Myopia, or nearsightedness, is a refractive error, which means that the eye does not bend or refract light properly to a single focus to see images clearly. In myopia, close objects look clear but distant objects appear blurred. Myopia is a common condition that affects an estimated 25 percent of Albanians. It is an eye focusing disorder, not an eye disease.
Myopia, commonly known as short-sightedness, causes blurriness of distance vision. People who have myopia generally have a longer length eyeball than is required of the eyes focal system and so the image is formed in front of the retina causing the image to blur.
Short-sighted people typically see things in the distance blurry such as road signs and scoreboards. Night vision may also be a problem especially with glare from car headlights and streetlights. Recognising people in the street is also another common problem.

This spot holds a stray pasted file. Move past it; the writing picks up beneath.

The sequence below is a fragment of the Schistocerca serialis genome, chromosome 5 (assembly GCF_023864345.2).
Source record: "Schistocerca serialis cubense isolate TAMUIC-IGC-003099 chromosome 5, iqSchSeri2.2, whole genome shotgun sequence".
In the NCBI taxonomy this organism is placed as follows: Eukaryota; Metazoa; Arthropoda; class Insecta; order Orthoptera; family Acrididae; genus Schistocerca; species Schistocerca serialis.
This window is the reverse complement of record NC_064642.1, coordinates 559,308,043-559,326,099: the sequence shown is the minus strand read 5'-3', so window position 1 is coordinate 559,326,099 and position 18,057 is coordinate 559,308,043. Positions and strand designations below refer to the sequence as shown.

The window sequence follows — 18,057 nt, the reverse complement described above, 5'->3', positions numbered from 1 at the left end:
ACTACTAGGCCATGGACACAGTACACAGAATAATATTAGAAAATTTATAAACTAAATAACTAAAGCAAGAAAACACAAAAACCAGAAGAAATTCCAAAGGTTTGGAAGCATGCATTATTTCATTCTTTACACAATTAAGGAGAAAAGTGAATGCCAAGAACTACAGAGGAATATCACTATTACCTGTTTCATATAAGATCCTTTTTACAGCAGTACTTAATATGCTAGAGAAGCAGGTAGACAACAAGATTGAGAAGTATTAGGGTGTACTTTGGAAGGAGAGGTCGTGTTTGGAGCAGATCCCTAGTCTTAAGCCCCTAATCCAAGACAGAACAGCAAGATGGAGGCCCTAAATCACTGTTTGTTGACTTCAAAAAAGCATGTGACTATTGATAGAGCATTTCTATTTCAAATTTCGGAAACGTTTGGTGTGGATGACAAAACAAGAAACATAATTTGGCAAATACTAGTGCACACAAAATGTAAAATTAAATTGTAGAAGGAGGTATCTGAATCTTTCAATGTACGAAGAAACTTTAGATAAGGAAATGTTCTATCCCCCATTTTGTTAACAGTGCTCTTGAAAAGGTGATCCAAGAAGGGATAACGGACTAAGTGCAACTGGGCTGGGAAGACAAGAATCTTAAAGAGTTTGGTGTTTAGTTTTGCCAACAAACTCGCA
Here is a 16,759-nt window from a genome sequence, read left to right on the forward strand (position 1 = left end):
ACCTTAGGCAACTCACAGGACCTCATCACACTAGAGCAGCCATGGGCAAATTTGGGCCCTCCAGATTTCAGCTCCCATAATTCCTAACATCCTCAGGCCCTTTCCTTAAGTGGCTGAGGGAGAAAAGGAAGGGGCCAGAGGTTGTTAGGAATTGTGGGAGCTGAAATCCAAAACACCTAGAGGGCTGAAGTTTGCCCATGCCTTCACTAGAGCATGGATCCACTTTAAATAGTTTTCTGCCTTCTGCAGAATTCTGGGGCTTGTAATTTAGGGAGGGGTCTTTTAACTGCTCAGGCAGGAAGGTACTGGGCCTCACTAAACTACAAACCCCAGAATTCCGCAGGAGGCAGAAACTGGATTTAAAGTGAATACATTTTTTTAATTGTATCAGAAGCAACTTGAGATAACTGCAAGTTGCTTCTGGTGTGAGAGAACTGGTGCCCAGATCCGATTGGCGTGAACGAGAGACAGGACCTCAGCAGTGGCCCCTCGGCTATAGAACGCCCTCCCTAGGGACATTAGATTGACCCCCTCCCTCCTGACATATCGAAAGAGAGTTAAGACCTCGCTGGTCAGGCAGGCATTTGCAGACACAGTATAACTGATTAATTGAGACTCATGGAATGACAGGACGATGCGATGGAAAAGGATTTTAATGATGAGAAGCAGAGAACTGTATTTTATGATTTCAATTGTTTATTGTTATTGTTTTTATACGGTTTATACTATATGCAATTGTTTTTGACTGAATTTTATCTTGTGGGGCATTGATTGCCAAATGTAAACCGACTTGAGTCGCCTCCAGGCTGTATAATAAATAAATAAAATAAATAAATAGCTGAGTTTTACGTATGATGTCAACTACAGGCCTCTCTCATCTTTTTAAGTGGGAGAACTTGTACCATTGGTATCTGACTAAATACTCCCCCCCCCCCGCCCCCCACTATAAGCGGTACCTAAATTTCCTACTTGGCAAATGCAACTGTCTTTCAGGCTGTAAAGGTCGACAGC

A complete eye test is the only sure way of determining if your, or your child’s vision is normal or not. Sitting very close to the TV or holding books very close to their nose can indicate that you, or your child may have myopia. Squinting their eyes to see things and difficulty reading the blackboard at school are also common clues.
The exact causes of myopia is still unknown but research shows it is influenced by both environmental and genetic factors. Unfortunately, myopia is not reversible but can be easily corrected by glasses, contact lenses and occasionally by laser refractive surgery.